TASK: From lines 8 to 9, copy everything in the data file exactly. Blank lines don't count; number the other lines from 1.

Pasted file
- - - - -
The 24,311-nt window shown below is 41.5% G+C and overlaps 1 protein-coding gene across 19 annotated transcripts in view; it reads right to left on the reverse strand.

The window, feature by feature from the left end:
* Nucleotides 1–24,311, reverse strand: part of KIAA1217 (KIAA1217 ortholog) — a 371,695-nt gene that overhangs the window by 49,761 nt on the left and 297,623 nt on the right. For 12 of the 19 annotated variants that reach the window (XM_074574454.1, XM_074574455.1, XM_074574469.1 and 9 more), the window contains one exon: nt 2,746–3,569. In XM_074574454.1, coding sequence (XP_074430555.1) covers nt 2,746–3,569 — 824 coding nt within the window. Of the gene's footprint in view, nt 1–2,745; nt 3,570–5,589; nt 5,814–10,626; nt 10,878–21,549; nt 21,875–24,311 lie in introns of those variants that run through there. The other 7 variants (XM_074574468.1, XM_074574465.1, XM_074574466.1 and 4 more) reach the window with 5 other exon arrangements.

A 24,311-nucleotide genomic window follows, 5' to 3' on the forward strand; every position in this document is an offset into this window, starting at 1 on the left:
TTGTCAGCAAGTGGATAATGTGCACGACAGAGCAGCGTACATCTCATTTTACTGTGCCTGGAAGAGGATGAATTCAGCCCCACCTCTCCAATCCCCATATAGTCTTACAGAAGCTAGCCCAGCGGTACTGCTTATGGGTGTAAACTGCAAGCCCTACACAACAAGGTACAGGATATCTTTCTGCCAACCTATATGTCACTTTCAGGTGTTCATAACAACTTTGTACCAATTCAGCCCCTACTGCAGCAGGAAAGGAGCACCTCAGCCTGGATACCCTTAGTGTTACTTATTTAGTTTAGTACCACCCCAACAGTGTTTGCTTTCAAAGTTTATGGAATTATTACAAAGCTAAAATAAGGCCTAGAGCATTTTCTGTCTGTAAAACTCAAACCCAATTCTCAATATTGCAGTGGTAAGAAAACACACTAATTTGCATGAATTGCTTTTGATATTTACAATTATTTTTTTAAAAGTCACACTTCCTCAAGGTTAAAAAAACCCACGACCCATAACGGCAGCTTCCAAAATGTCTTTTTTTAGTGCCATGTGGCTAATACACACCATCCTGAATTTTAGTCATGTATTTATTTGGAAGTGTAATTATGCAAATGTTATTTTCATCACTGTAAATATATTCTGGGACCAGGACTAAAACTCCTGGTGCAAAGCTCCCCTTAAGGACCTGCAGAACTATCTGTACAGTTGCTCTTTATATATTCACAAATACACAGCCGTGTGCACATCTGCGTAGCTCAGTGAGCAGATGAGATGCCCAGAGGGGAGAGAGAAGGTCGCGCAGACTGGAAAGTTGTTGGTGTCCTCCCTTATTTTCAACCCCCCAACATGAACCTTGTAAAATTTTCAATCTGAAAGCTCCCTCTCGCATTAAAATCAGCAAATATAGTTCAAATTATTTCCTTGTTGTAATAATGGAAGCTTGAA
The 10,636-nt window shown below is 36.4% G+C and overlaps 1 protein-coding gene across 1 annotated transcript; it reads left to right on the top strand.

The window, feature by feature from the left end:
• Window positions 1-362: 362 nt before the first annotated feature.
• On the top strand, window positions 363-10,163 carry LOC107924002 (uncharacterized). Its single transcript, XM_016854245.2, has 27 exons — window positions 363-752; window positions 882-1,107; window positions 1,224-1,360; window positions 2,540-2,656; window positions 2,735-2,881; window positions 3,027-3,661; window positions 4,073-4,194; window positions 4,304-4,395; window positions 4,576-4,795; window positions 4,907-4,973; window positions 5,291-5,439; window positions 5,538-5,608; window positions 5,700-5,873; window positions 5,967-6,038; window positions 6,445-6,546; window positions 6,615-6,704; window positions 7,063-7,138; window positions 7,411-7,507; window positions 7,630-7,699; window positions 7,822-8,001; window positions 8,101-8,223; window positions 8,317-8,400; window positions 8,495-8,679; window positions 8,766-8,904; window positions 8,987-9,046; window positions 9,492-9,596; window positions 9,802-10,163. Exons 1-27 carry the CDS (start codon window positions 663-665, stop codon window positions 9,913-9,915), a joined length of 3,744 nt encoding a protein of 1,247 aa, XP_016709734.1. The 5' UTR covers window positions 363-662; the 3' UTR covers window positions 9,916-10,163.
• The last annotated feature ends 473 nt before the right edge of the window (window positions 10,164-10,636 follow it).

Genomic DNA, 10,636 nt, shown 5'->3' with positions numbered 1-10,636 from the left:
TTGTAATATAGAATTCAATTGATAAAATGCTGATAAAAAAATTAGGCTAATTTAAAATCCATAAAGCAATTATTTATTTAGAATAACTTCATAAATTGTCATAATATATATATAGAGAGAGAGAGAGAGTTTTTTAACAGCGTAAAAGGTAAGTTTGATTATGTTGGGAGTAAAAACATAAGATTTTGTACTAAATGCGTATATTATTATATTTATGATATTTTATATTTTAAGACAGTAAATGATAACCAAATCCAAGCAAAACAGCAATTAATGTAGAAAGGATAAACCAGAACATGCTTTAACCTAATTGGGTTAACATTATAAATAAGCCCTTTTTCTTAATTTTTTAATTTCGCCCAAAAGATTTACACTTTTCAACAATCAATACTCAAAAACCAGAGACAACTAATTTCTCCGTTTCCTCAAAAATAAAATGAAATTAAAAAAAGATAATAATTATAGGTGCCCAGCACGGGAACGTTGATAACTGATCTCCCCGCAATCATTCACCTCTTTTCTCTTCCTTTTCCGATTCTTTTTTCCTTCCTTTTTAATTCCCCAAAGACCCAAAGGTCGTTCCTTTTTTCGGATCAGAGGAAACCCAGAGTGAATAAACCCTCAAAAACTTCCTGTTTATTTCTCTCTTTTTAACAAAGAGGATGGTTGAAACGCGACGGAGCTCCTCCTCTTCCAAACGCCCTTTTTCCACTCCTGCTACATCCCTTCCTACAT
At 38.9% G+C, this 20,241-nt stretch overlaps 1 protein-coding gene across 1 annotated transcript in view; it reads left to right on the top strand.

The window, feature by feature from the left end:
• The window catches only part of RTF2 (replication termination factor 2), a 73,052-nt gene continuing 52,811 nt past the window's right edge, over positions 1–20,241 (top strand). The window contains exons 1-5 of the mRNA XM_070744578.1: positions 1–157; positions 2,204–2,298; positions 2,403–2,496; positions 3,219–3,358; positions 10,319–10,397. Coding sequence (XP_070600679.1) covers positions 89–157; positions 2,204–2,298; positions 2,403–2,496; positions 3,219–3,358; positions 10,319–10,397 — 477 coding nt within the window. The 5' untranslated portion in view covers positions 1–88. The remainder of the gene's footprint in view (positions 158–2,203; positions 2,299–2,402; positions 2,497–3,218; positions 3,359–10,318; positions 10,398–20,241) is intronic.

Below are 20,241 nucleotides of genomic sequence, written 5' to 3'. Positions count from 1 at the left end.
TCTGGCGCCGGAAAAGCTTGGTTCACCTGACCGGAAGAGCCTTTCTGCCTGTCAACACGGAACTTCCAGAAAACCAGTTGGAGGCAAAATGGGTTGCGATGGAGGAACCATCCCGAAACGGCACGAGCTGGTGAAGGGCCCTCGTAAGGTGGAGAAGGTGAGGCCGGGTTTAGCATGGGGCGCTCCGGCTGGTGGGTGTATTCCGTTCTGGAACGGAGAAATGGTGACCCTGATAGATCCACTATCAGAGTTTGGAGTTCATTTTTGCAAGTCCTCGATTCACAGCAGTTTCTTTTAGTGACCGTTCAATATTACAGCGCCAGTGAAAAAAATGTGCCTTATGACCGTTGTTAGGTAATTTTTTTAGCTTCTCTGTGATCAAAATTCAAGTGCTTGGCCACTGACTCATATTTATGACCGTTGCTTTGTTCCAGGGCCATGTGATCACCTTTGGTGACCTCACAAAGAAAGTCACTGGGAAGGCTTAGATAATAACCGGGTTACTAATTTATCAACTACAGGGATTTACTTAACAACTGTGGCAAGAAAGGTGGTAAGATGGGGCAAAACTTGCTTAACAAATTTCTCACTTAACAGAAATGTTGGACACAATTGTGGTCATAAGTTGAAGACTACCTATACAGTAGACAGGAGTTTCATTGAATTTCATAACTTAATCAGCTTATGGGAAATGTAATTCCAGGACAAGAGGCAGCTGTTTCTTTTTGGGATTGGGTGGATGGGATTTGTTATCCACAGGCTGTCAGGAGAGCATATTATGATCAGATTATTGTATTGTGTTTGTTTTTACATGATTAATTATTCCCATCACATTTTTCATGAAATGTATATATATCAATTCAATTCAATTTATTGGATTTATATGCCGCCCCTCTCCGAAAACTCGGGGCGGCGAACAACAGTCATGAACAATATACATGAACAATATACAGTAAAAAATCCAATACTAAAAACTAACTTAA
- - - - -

• Window positions 1-362: 362 nt before the first annotated feature.
• On the top strand, window positions 363-10,163 carry LOC107924002 (uncharacterized). Its single transcript, XM_016854245.2, has 27 exons — window positions 363-752; window positions 882-1,107; window positions 1,224-1,360; window positions 2,540-2,656; window positions 2,735-2,881; window positions 3,027-3,661; window positions 4,073-4,194; window positions 4,304-4,395; window positions 4,576-4,795; window positions 4,907-4,973; window positions 5,291-5,439; window positions 5,538-5,608; window positions 5,700-5,873; window positions 5,967-6,038; window positions 6,445-6,546; window positions 6,615-6,704; window positions 7,063-7,138; window positions 7,411-7,507; window positions 7,630-7,699; window positions 7,822-8,001; window positions 8,101-8,223; window positions 8,317-8,400; window positions 8,495-8,679; window positions 8,766-8,904; window positions 8,987-9,046; window positions 9,492-9,596; window positions 9,802-10,163. Exons 1-27 carry the CDS (start codon window positions 663-665, stop codon window positions 9,913-9,915), a joined length of 3,744 nt encoding a protein of 1,247 aa, XP_016709734.1. The 5' UTR covers window positions 363-662; the 3' UTR covers window positions 9,916-10,163.